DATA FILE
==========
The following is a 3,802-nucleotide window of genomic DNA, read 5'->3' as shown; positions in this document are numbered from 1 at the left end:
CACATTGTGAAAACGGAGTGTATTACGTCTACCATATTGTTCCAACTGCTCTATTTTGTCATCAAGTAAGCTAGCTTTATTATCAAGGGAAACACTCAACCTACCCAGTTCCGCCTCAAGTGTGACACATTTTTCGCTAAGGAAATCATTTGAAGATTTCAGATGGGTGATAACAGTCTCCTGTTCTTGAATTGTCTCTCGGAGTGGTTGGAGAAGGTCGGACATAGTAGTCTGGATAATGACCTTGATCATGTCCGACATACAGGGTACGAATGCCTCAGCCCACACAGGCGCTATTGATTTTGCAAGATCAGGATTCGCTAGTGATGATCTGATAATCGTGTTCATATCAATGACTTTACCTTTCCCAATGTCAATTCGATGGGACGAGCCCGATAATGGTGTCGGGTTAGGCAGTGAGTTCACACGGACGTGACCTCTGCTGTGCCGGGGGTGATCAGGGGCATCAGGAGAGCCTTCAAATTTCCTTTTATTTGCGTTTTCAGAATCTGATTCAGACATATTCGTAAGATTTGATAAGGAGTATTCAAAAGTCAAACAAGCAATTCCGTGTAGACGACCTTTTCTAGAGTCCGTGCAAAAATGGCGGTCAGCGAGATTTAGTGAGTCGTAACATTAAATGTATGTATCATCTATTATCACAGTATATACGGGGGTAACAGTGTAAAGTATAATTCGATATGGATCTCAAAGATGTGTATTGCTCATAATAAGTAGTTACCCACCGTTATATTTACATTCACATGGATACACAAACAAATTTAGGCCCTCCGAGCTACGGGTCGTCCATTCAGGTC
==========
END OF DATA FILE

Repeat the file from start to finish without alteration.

The following is a 3,802-nucleotide window of genomic DNA, read 5'->3' as shown; positions in this document are numbered from 1 at the left end:
CACATTGTGAAAACGGAGTGTATTACGTCTACCATATTGTTCCAACTGCTCTATTTTGTCATCAAGTAAGCTAGCTTTATTATCAAGGGAAACACTCAACCTACCCAGTTCCGCCTCAAGTGTGACACATTTTTCGCTAAGGAAATCATTTGAAGATTTCAGATGGGTGATAACAGTCTCCTGTTCTTGAATTGTCTCTCGGAGTGGTTGGAGAAGGTCGGACATAGTAGTCTGGATAATGACCTTGATCATGTCCGACATACAGGGTACGAATGCCTCAGCCCACACAGGCGCTATTGATTTTGCAAGATCAGGATTCGCTAGTGATGATCTGATAATCGTGTTCATATCAATGACTTTACCTTTCCCAATGTCAATTCGATGGGACGAGCCCGATAATGGTGTCGGGTTAGGCAGTGAGTTCACACGGACGTGACCTCTGCTGTGCCGGGGGTGATCAGGGGCATCAGGAGAGCCTTCAAATTTCCTTTTATTTGCGTTTTCAGAATCTGATTCAGACATATTCGTAAGATTTGATAAGGAGTATTCAAAAGTCAAACAAGCAATTCCGTGTAGACGACCTTTTCTAGAGTCCGTGCAAAAATGGCGGTCAGCGAGATTTAGTGAGTCGTAACATTAAATGTATGTATCATCTATTATCACAGTATATACGGGGGTAACAGTGTAAAGTATAATTCGATATGGATCTCAAAGATGTGTATTGCTCATAATAAGTAGTTACCCACCGTTATATTTACATTCACATGGATACACAAACAAATTTAGGCCCTCCGAGCTACGGGTCGTCCATTCAGGTC